Sharing development experience between Latin America and Africa | Helen Clark

29 May 2012

Brazil Cash transfer programmes – such as Brazil’s Bolsa Familia – target low-income households, help reduce poverty levels, and increase access to education and health services.

More than 40 social development ministers from Latin America and the Caribbean and Africa are gathering this week in Brasilia to discuss how both regions can exchange experiences and increase co-operation to end poverty. The UN Development Programme (UNDP) is proud to be the facilitator of this historic gathering.

It takes place less than a month before the Rio +20 UN Conference on Sustainable Development.  There, world leaders, along with thousands of participants from governments, the private sector, and civil society organisations will gather to discuss how to build a more sustainable future—a crucial challenge for developing and developed countries alike.  

It is clear that countries can no longer afford to grow first and try to clean up later. Or grow first and try to become more equitable later.  Growth divorced from advances in human development and without regard for the environment will not sustain advances in human development, and will damage the ecosystems on which life on our planet depends.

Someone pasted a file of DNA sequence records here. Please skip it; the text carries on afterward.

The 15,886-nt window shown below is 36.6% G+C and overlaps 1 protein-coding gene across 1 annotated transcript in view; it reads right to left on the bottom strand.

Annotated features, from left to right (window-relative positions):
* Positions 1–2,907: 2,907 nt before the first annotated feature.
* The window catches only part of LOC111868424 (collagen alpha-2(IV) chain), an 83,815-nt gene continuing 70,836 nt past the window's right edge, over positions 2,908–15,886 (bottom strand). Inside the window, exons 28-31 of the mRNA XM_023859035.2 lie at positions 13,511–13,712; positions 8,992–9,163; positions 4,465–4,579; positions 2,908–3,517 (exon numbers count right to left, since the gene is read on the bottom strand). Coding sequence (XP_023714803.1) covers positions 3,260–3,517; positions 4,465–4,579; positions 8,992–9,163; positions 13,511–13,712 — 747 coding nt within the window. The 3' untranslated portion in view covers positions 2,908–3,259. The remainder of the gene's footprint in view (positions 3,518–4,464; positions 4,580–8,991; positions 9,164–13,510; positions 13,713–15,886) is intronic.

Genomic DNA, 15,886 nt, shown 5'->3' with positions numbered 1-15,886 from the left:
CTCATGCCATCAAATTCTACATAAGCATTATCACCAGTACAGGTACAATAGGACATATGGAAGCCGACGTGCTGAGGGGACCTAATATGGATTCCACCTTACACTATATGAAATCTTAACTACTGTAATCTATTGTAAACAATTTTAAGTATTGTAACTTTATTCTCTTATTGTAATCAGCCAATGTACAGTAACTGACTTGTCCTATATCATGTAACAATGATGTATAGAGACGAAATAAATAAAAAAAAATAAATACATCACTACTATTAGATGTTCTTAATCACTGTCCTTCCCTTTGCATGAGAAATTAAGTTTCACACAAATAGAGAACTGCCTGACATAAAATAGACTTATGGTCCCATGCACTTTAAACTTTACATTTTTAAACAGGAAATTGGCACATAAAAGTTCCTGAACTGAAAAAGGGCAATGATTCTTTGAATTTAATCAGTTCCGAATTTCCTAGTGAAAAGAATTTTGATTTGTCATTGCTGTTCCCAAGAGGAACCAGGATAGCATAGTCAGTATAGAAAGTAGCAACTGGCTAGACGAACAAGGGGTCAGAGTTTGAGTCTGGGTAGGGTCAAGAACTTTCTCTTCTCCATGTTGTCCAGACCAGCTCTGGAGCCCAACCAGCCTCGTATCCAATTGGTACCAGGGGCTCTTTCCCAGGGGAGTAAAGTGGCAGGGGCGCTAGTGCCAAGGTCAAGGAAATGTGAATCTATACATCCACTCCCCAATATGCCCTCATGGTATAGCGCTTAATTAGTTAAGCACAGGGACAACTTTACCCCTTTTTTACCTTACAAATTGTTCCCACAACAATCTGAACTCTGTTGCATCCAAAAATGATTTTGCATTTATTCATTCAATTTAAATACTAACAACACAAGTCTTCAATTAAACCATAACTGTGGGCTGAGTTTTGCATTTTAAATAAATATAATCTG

Two weeks ago, UNDP’s Africa Human Development Report on food security was launched in Nairobi with the President of Kenya.  Despite sub-Saharan Africa’s significant rates of economic growth, hunger continues to affect nearly a quarter of its population – which adds up to more than the entire population of Brazil (the fifth largest country in the world).  

There is much experience to share between Latin America and Africa on the eradication of poverty and hunger, and not least through social protection systems. Social programmes like Brazil’s Bolsa Familia, Chile Solidario and Mexico’s Oportunidades have been widely praised.

This Fifth Ministerial Forum for Development will encourage even greater co-operation between the nations of Latin America and Africa.  South-South co-operation and exchanges highlight development solutions which, adapted to national contexts, can help nations achieve their goals.  

Talk to us: How can countries share experiences to boost global progress on the economic, social, and environmental strand of sustainable development?

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